When is it okay for your heroine to let the F-bomb fly? This came up in another blog I was on a few weeks back, and I thought to discuss it further on my site. The reason for this discussion is because one of the heroines in my Destiny Series, Desirea Leighton, a Hollywood starlit (think Brittany Spears or Lindsay Lohan but without all the trouble those two have managed to ensnare themselves in). Now my character Desirea is a modern day heroine swept back to Regency England and she has the worst potty mouth, in truth, cursing is part of her charm.
Of course, ladies never swore in Regency England, ah, I hate the word never, because I believe even the very best of lady’s had a reason to curse on occasion, I refuse to see it any other way. Anger can lead one to harsher words even if the word is as mild as damn, which brings me back to the biggest swear word of them all the F-bomb.
Does the f-word pull a reader out of a book? Are you personally offended if you see the f-word on the page? Perhaps this isn’t such an issue with contemporaries, but what if it’s found littered through the pages of a historical romance novel when the f-word is not expected?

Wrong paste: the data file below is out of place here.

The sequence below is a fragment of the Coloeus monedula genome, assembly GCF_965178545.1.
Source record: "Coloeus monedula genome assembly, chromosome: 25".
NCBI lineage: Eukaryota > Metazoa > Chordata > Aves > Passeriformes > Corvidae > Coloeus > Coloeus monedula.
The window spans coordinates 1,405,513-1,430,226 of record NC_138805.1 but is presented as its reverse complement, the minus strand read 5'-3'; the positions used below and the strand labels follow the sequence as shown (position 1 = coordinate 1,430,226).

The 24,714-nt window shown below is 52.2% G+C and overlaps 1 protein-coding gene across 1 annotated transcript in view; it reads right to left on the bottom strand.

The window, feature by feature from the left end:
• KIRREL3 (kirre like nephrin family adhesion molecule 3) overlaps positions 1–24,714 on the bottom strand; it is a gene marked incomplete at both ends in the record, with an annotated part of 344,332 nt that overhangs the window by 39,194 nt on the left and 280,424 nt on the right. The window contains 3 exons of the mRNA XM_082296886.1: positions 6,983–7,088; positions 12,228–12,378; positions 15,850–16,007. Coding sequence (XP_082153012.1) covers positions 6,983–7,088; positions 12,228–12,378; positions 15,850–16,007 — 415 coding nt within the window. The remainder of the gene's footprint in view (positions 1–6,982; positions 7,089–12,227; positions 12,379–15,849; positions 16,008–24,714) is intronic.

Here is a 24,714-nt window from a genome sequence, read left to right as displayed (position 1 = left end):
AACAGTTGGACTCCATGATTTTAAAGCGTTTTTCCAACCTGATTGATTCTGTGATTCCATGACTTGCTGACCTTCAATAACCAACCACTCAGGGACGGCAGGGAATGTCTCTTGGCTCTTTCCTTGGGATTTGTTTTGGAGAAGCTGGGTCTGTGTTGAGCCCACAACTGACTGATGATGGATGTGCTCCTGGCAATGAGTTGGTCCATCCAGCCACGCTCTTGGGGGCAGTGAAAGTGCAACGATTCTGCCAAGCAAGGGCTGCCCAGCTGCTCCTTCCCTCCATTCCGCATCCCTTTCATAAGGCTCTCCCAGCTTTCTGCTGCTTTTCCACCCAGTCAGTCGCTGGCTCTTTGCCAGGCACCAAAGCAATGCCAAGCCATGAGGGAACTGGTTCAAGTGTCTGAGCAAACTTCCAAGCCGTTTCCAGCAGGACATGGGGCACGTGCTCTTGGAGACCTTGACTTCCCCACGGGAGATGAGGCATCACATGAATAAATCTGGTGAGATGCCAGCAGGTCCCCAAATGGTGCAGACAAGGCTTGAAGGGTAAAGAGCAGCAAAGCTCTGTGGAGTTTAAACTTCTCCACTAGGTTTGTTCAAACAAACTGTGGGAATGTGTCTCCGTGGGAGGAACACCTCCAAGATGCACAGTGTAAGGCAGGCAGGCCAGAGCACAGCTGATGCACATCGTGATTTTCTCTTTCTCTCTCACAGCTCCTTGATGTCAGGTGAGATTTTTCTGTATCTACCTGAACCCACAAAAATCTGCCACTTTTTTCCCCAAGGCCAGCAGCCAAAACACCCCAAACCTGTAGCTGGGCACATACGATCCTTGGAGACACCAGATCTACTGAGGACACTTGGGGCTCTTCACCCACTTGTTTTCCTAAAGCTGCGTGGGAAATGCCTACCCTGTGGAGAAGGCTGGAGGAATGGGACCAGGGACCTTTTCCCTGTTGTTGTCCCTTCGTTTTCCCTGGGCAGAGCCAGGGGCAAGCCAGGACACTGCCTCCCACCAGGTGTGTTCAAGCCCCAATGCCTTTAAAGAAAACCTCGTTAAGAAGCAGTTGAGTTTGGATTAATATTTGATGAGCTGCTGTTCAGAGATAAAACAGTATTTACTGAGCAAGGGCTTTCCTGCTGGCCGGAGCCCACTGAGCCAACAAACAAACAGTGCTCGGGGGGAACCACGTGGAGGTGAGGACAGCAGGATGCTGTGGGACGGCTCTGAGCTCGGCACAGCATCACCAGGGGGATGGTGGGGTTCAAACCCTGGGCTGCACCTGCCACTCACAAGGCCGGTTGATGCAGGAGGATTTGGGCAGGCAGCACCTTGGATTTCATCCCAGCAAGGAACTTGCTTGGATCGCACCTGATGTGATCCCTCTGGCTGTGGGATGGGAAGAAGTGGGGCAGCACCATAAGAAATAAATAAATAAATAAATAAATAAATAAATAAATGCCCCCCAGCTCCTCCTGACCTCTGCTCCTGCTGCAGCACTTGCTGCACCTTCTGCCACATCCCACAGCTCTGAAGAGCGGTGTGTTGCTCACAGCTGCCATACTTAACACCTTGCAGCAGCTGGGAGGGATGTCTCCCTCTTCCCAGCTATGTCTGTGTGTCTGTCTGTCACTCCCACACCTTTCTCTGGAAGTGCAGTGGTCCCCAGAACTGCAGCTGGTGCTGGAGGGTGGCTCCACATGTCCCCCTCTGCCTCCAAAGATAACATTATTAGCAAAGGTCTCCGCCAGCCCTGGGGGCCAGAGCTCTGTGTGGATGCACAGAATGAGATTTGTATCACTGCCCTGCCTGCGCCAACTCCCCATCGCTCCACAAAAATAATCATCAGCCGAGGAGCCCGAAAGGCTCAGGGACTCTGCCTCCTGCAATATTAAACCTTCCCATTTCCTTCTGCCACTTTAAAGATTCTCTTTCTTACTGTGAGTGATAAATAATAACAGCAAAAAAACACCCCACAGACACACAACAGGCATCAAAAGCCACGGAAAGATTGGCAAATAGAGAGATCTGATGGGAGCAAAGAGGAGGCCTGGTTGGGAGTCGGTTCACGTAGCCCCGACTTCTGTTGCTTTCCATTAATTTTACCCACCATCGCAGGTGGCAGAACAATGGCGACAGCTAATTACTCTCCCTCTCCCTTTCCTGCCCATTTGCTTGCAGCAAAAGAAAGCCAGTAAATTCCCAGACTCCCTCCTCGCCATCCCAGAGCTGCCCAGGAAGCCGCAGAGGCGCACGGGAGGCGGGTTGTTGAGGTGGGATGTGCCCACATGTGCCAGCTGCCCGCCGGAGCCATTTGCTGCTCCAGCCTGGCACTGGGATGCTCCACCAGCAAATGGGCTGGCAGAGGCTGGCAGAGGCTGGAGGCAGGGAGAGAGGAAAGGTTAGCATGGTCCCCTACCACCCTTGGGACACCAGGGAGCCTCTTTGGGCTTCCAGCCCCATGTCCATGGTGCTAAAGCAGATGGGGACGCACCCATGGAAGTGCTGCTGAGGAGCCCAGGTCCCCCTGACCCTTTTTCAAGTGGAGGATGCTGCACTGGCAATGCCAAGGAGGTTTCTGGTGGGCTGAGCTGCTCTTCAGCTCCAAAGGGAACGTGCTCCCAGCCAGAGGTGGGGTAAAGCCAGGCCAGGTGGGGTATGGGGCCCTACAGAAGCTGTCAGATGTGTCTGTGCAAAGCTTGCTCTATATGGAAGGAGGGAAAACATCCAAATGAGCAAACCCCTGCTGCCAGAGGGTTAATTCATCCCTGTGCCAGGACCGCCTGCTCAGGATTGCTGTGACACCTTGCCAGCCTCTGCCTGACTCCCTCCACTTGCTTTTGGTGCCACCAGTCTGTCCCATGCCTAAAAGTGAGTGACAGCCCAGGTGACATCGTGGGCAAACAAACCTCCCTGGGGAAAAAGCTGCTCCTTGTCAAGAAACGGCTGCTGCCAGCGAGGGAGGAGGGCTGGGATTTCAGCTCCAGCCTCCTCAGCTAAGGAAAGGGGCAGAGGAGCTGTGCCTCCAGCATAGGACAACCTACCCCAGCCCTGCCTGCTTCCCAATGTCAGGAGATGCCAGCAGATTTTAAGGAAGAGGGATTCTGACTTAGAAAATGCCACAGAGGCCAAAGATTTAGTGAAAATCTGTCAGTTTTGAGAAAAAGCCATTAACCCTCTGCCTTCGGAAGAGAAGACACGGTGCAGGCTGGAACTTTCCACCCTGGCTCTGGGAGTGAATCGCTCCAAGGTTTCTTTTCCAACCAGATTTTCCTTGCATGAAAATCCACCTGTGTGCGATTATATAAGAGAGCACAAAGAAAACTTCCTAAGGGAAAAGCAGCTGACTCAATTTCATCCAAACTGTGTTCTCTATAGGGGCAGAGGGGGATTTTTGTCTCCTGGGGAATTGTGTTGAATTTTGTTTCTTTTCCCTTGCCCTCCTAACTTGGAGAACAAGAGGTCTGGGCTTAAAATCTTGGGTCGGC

This is the dilemma I’m facing on the writing front. I love Desirea’s character, she’s sassy, brave, and swears like a dockhand, but she’s great and I don’t want to change her. Her words are a part of who she is and her swearing has made for some very fun scenes. And yet I find myself wondering, should I change this one to frik, or should I substitute anther word altogether like the mild hell or damn. And what if hell or damn isn’t harsh enough. I’ve come to the conclusion that sometimes the f-word simply cannot be replaced or the power of the sentence disappears right along with it.